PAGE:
In early summer most birds are busily raising chicks, but with no parental duties to worry about adult cuckoos are already heading south in June. By July they can be back in the Sahel, feasting on the caterpillars of African moths and planning the next leg of their journey to the rainforests of central Africa.

July sees the first migratory wading birds returning to our coasts and wetlands, busily feeding and re-stocking their fat reserves for the last push of their journey down to Africa or beyond. Wader migration steps up a gear in August, and with luck scarcer species like little stint and curlew sandpiper can be spotted.

July is also when terns start to spread out from their breeding colonies and can be found scattered around our coasts, preparing for their own journey south. For Arctic terns, this journey could take them as far as Antarctica. They make the longest migration ever recorded, clocking up over 59,000 miles; an incredible distance equivalent to flying twice around the planet!

During August, swifts start out on their non-stop flight down to South Africa. Swallows and house martins start gathering in August and September, forming large flocks at reedbeds and famously lining up along telegraph wires before they too decide it’s time to leave, flying their way back down across Europe and the Mediterranean, heading for Botswana.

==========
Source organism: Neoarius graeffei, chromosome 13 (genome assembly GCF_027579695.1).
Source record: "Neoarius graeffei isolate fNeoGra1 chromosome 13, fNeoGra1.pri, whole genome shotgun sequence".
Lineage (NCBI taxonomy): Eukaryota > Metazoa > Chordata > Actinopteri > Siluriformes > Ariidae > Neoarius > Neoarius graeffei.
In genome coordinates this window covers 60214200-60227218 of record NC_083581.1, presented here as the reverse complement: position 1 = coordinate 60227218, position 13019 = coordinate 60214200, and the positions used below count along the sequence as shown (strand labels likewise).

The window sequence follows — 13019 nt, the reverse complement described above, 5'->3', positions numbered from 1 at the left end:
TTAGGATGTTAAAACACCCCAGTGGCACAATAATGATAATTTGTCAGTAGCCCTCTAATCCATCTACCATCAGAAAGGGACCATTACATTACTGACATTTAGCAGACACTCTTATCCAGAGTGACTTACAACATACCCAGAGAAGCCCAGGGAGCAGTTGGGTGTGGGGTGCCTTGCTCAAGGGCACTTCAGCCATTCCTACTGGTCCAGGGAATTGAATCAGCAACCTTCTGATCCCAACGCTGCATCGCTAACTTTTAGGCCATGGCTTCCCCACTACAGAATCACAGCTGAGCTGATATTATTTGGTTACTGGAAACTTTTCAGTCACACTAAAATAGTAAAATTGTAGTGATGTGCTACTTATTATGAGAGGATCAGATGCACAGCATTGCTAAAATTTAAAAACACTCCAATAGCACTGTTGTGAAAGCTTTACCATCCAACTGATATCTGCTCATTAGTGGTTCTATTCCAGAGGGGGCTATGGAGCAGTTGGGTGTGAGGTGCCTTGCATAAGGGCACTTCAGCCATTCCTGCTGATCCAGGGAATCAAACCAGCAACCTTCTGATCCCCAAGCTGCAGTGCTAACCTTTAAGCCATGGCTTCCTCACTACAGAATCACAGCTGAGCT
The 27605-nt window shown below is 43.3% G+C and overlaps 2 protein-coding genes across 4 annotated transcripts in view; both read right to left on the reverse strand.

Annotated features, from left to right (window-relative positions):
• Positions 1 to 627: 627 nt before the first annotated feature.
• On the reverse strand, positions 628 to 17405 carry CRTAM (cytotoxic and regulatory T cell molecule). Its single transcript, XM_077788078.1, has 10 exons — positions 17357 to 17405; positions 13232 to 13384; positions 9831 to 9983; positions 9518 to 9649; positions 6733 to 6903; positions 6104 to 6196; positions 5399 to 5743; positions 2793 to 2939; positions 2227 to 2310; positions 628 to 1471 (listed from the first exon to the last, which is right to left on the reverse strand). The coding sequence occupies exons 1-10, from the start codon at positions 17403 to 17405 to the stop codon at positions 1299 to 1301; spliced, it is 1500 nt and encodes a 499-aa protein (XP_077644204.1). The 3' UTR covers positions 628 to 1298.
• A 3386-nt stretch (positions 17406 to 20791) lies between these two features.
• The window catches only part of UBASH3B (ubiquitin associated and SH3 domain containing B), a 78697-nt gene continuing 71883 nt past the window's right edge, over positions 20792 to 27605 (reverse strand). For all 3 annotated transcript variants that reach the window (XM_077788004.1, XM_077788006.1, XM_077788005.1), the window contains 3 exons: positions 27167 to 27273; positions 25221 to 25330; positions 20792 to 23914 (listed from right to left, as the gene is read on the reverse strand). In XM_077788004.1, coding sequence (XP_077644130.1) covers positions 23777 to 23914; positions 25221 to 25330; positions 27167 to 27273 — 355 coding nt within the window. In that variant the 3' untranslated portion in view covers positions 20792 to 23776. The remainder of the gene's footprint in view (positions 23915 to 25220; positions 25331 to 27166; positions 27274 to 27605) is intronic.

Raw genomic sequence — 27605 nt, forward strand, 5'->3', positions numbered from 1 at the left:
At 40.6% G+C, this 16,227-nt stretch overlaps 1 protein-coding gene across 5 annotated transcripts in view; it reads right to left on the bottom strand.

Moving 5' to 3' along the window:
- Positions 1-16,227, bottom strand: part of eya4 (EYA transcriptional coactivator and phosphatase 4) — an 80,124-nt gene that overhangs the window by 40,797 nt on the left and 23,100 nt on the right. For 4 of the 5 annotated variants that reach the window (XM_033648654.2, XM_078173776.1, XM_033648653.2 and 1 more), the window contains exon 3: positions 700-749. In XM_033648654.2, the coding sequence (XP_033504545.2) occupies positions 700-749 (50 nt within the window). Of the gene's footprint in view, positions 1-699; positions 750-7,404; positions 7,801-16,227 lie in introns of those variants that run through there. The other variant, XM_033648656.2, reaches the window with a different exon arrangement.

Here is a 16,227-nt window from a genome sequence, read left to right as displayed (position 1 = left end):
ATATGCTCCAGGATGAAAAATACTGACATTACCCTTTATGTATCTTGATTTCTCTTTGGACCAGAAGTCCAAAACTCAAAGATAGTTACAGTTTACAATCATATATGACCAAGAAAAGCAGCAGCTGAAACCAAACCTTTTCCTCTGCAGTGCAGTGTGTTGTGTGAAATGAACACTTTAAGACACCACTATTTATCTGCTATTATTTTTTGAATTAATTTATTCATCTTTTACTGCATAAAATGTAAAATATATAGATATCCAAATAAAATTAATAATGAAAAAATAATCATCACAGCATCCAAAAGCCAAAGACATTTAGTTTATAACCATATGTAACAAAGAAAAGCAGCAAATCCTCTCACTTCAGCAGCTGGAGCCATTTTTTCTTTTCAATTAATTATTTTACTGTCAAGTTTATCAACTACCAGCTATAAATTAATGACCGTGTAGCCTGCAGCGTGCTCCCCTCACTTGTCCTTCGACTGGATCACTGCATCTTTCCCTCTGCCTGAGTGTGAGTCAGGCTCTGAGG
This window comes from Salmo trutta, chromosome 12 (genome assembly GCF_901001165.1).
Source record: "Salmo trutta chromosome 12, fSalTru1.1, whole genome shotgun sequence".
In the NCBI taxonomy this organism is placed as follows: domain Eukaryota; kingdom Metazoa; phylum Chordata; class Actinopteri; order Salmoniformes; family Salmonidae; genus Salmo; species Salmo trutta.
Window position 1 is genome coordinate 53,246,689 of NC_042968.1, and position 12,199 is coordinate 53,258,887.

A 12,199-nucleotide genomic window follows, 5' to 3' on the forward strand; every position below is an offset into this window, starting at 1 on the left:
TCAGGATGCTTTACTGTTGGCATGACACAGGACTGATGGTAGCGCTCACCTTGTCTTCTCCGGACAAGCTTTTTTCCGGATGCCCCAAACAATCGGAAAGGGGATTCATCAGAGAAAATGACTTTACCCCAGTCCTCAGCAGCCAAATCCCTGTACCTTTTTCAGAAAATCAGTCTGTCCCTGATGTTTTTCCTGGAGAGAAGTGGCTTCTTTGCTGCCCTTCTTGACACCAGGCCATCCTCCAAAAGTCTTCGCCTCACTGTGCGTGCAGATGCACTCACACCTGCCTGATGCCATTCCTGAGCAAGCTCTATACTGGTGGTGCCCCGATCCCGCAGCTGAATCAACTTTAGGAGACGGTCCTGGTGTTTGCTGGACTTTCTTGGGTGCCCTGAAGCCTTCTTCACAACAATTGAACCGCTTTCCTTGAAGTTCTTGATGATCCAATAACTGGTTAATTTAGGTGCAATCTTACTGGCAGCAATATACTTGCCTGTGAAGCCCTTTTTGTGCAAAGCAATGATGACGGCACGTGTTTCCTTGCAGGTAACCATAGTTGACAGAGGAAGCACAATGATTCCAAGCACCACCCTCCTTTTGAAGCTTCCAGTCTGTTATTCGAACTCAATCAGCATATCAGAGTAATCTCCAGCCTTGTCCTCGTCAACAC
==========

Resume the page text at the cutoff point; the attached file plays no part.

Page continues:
Autumn

Autumn migration has a very different feel to the great northerly rush of spring. The urgency is gone, birds slowly working their way south and often stopping off for days or even weeks to refuel for the rest of their journey. 

As our own summer visitors gradually disappear, birds that spent the summer in more northerly countries start to pass through on their way south. Thousands of flycatchers, chats and warblers arrive on our coasts from Scandinavia, all with one thing on their mind: the journey to Africa.

Thousands of auks, kittiwakes and gannets leave their colonies and head out into the Bay of Biscay and the North Atlantic for the winter. The tiny red-necked phalarope, a sparrow-sized wader that breeds on pools in Shetland, has the Herculean task ahead of not only flying right across the Atlantic but then flying right across the Americas to spend the winter months in the equatorial Pacific, bobbing around on the seas surrounding the Galapagos islands.